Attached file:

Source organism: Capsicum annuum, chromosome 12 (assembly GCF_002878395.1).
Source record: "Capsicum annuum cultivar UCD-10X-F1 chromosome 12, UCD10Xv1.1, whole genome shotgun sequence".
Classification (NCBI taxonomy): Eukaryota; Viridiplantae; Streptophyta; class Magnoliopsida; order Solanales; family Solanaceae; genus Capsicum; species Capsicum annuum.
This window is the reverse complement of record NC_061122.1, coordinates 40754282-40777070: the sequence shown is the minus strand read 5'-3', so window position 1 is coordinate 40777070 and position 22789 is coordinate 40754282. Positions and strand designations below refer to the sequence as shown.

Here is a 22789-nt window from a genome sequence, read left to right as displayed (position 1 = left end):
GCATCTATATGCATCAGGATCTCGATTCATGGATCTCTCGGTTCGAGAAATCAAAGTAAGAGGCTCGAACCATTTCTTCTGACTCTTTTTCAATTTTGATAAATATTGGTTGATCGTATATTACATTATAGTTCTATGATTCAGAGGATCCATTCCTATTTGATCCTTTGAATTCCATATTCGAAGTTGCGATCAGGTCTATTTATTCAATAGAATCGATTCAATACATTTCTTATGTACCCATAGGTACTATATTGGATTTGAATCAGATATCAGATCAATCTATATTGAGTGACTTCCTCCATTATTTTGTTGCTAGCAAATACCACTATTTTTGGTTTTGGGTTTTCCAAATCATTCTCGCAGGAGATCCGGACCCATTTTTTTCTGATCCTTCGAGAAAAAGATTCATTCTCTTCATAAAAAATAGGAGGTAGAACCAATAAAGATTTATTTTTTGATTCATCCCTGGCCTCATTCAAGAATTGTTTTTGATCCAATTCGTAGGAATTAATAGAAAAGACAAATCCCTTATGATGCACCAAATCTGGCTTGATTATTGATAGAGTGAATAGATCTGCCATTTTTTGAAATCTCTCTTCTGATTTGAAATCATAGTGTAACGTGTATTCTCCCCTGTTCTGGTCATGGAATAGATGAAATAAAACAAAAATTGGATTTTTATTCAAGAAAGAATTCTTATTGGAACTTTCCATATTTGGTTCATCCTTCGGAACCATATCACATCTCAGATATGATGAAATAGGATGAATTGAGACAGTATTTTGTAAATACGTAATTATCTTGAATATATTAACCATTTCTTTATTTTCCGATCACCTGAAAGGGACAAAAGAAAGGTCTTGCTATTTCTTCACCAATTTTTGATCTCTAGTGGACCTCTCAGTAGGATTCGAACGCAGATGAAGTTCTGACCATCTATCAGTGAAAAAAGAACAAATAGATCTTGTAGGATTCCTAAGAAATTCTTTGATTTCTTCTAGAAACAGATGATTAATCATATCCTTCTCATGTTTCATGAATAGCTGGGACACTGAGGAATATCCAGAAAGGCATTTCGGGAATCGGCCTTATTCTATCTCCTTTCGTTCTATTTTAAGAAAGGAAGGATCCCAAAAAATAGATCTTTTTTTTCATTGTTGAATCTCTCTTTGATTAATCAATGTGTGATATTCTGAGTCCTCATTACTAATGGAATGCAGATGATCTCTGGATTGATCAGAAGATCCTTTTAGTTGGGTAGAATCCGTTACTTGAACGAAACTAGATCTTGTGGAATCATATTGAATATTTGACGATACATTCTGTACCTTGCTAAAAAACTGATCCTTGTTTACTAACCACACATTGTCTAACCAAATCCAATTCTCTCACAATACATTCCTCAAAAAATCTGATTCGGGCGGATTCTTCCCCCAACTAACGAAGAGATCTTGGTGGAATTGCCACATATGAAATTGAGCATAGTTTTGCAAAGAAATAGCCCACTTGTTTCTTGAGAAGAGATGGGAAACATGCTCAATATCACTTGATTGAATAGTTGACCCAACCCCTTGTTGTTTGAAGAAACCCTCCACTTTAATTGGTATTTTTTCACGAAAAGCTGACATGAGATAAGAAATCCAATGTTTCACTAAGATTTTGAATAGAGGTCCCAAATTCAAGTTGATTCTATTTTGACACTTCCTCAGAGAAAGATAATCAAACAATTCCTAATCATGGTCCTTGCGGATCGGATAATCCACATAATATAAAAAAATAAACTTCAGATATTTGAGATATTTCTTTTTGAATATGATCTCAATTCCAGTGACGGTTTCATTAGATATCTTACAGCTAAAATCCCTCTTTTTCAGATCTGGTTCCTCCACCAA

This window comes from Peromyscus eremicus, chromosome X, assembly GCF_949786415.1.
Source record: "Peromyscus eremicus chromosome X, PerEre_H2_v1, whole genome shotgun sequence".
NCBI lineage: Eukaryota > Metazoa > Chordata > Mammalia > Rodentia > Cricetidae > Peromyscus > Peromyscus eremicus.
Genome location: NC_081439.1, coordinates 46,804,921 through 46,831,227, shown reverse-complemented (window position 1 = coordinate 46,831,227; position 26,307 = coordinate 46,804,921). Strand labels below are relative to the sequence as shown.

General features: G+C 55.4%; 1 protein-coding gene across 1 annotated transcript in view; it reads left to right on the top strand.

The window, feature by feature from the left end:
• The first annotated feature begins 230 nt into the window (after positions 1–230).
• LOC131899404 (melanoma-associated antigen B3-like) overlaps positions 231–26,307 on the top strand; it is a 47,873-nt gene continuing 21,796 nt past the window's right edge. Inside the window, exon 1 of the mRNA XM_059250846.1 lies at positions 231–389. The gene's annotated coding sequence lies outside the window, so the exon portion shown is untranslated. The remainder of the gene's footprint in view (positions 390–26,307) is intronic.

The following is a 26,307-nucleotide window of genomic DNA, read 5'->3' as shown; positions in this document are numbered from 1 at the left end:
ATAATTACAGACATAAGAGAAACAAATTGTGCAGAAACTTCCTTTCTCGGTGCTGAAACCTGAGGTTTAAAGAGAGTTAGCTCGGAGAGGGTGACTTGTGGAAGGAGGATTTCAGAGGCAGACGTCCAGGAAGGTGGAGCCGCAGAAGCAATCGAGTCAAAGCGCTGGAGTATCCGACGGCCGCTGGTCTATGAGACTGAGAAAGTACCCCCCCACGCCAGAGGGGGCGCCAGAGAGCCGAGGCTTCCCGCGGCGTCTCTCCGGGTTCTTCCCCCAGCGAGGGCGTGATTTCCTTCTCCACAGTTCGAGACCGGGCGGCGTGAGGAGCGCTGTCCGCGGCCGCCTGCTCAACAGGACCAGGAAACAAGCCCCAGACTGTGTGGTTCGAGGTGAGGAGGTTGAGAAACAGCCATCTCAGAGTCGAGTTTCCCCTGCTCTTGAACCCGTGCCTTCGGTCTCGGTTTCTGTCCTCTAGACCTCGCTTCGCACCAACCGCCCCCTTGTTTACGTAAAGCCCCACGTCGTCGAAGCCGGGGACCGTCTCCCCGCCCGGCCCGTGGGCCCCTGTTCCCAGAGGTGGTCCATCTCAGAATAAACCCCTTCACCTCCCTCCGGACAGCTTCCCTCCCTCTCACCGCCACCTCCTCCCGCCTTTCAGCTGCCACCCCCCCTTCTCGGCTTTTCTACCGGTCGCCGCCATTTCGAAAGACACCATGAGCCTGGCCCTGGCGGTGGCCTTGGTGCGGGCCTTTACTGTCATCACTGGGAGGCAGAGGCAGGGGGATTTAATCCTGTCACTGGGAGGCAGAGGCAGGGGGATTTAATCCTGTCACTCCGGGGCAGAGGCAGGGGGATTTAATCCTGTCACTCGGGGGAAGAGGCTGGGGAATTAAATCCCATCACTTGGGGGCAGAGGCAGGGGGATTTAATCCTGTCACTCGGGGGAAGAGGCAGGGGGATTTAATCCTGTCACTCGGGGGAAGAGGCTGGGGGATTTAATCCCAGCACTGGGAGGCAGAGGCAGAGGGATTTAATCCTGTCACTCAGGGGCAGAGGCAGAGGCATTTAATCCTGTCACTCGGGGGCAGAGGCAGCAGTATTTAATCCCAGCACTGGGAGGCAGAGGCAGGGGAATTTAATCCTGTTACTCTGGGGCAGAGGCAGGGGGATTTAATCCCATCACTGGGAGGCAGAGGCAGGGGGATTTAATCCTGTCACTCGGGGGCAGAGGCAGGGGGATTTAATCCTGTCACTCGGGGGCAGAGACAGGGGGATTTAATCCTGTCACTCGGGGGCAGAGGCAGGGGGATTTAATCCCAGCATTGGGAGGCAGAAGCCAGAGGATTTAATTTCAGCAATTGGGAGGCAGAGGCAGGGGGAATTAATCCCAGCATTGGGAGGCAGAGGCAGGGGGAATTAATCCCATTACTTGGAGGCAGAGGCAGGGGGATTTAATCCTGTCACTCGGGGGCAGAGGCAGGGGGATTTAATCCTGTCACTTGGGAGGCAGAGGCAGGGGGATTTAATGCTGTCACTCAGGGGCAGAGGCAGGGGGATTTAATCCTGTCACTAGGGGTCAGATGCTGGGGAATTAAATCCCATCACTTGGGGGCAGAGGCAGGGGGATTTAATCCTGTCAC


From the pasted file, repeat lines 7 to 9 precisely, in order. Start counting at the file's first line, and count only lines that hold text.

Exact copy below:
This window comes from Peromyscus eremicus, chromosome X, assembly GCF_949786415.1.
Source record: "Peromyscus eremicus chromosome X, PerEre_H2_v1, whole genome shotgun sequence".
NCBI lineage: Eukaryota > Metazoa > Chordata > Mammalia > Rodentia > Cricetidae > Peromyscus > Peromyscus eremicus.